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December 2, 2015

Investigators blame pilot error for AirAsia crash into Java Sea

Investigators blame pilot error for AirAsia crash into Java Sea

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Wednesday, December 2, 2015

Indonesia’s National Transportation Safety Committee yesterday declared pilot error to be behind the crash of Indonesia AirAsia Flight 8501. All 162 passengers and crew died when the plane crashed into the Java Sea a year ago.

The crashed aircraft, photographed in April 2014.
Image: Oka Sudiatmika.

The Airbus A320-200 was around 40 minutes from Surabaya’s Juanda International Airport to Singapore’s Changi International Airport when it vanished on December 28. Wreckage and bodies were found floating two days later; National Search and Rescue Agency divers led an international recovery effort but over 50 bodies remain lost.

The pilots were facing a fault with the rudder travel limiter, a part involved in rudder control. They repeatedly received warnings on their Electronic Centralized Aircraft Monitoring (ECAM) system. The first three times Indonesian Pilot Iriyanto and French co-pilot Remi Emmanuel Plesel followed correct procedure only for the fault to recur. The fourth time, they tried something else — based on Flight Data Recorder readouts, investigators believe they reset power to their Flight Augmentation Computers.

The computers are principally responsible for rudder control and aircraft stability. With both computers switched off, the entire fly-by-wire system of semi-automation disconnected, as did the autopilot and autothrust systems. The pilots were now left to fly entirely manually, without automation that protects the aircraft from entering unusual and dangerous positions.

A miscommunication followed. Iriyanto asked Plesel, who was flying, to “pull down”. Plesel pulled the controls down, which pitched the nose up; Iriyanto had wanted to descend. The flight ascended without permission through 36,000ft with a ground speed of 353knts. The aircraft would normally be travelling faster, with a nearby Emirates jet at a ground speed of 503knts at 36,000ft. The aircraft also banked as the disengagement of automation left the rudder off-centre.

A ship carries the aircraft’s recovered tail.
Image: Antonio P. Turretto Ramos, US Navy.

The AirAsia flight reached 38,000ft and entered a stall. The crew did not manage to regain control. The 155 passengers and seven crew died when the plane hit the sea. Most were Indonesians, but for three South Koreans, one Malaysian, one Brit, and French national Plesel.

The fault was traced to cracked solder on a circuit board. It had repeatedly occurred in the weeks before the crash. The investigation concluded maintenance failings contributed to the disaster, but Muhammad Alwi of the Indonesian Transportation Ministry said “Repeated trouble in maintenance is a normal thing[…] If the trouble is fixed in accordance with the manual maintenance procedures, then it’s alright”.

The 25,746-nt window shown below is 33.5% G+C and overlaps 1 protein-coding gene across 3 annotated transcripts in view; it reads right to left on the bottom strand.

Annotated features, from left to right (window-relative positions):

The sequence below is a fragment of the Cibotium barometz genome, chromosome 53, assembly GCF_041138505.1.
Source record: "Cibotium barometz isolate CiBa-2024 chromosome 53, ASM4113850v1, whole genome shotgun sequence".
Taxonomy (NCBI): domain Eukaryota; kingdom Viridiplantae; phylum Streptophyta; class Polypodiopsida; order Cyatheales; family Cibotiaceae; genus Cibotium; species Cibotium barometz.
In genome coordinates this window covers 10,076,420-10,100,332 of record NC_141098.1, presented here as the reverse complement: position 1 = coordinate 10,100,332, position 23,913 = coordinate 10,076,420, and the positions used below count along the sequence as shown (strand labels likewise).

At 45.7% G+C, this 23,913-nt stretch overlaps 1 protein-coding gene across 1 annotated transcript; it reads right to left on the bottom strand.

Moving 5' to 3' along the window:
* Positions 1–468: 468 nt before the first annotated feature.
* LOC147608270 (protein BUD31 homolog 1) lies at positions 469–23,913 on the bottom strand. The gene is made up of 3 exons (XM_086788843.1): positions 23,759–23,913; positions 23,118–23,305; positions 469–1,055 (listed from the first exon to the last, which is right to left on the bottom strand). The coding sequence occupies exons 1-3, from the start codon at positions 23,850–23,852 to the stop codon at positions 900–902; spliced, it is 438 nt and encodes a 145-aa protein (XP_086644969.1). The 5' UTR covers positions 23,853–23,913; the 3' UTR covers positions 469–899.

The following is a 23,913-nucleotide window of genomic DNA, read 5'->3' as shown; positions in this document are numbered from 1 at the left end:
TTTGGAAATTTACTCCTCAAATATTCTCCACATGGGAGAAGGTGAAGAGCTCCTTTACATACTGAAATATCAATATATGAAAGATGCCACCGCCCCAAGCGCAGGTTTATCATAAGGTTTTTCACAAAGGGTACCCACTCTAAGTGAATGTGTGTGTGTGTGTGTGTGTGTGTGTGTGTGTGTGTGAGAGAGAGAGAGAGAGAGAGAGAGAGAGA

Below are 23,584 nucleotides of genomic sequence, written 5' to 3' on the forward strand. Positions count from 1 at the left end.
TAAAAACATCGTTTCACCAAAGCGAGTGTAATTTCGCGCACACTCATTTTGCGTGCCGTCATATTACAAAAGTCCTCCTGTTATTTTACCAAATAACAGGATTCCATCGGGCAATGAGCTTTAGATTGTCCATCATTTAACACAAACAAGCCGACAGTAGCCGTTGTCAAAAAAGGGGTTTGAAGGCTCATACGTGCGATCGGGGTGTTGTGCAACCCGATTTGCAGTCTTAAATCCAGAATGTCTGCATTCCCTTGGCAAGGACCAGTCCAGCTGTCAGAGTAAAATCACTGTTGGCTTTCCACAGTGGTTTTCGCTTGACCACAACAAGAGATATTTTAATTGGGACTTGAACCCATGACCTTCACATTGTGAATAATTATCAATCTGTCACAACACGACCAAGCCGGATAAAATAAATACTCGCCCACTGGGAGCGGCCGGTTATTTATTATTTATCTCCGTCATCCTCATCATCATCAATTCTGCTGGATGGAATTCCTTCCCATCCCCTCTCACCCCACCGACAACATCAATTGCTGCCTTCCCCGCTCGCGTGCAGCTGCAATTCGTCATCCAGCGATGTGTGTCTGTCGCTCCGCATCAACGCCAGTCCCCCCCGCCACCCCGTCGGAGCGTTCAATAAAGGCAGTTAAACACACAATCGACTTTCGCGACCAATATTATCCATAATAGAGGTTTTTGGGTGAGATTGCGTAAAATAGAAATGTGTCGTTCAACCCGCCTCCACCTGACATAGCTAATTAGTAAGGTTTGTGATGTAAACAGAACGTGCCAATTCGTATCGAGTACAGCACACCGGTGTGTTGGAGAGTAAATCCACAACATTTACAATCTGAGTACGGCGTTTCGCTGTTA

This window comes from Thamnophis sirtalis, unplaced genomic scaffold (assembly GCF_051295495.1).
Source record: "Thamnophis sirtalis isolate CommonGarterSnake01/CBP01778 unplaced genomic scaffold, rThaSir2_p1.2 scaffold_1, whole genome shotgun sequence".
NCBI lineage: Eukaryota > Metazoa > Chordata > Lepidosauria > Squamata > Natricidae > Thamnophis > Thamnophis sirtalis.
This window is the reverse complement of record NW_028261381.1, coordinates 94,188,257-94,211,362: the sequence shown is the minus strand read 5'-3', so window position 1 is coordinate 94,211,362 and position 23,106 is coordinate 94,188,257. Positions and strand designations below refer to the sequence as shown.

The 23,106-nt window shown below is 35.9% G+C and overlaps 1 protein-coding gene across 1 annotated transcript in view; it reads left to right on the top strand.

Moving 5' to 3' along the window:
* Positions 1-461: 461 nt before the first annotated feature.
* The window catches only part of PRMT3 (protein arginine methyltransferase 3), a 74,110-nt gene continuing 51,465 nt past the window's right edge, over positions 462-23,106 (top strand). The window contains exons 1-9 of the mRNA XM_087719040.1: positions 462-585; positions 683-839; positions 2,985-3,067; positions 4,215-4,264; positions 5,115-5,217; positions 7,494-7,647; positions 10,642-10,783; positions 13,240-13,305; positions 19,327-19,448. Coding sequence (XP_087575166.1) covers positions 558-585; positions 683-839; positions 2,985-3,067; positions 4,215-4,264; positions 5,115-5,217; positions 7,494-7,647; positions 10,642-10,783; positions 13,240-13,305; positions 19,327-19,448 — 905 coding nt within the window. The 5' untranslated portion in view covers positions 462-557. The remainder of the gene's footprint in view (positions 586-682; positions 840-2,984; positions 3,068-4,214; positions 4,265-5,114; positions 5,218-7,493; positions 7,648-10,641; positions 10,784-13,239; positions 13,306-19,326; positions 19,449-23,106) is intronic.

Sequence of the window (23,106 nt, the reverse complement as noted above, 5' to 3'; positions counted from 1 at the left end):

Investigators believe the solder crack is attributable to extreme temperature changes in the unprotected compartment near the tail that houses the component.

The investigation further found the flight crew were untrained in recovering from extreme events. AirAsia boss Tony Fernandes said yesterday “there is much to be learned here for AirAsia, the manufacturer and the aviation industry… We will not leave any stone unturned to make sure the industry learns from this tragic incident”.

The report also dismisses weather as a contributory factor. The flight was diverting around storms in the area.

Iriyanto and Plessel had over 8,000 hours experience between them. Iriyanto had a decade of experience training other pilots, and previous employers include the air force. They spent three minutes struggling to regain control as the pane fell to the sea. Some bodies were recovered around 1,000km away near Sulawesi.

AFP spoke to Terence Fan, an air industry expert from Singapore Management University, who said “It’s a scenario that has played out in air accidents in the past[…] Pilots are either distracted by a faulty equipment or cannot properly solve the issue and something else is brewing in the background.”

One such accident was the loss of Air France Flight 447 in 2009 into the Atlantic. It was investigated by the BEA of France, which also assisted the AirAsia probe. The BEA issued recommendations on how to train pilots after the Air France crash. Ex-BEA boss Jean-Paul Troadec said to AFP “Several recommendations of the (BEA) on the subject of pilot training were clearly not implemented by [AirAsia].”

Indonesia saw such an accident on New Years’ Day 2007 when Adam Air Flight 574 crashed into the Makasser Strait near Sulawesi. The plane suffered a failure on a navigational instrument. While pilots were troubleshooting for this navigational system they first unintentionally disconnected the autopilot, then lost control and crashed into the sea.



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February 8, 2015

Divers retrieve 100th corpse from Java Sea jet crash

Divers retrieve 100th corpse from Java Sea jet crash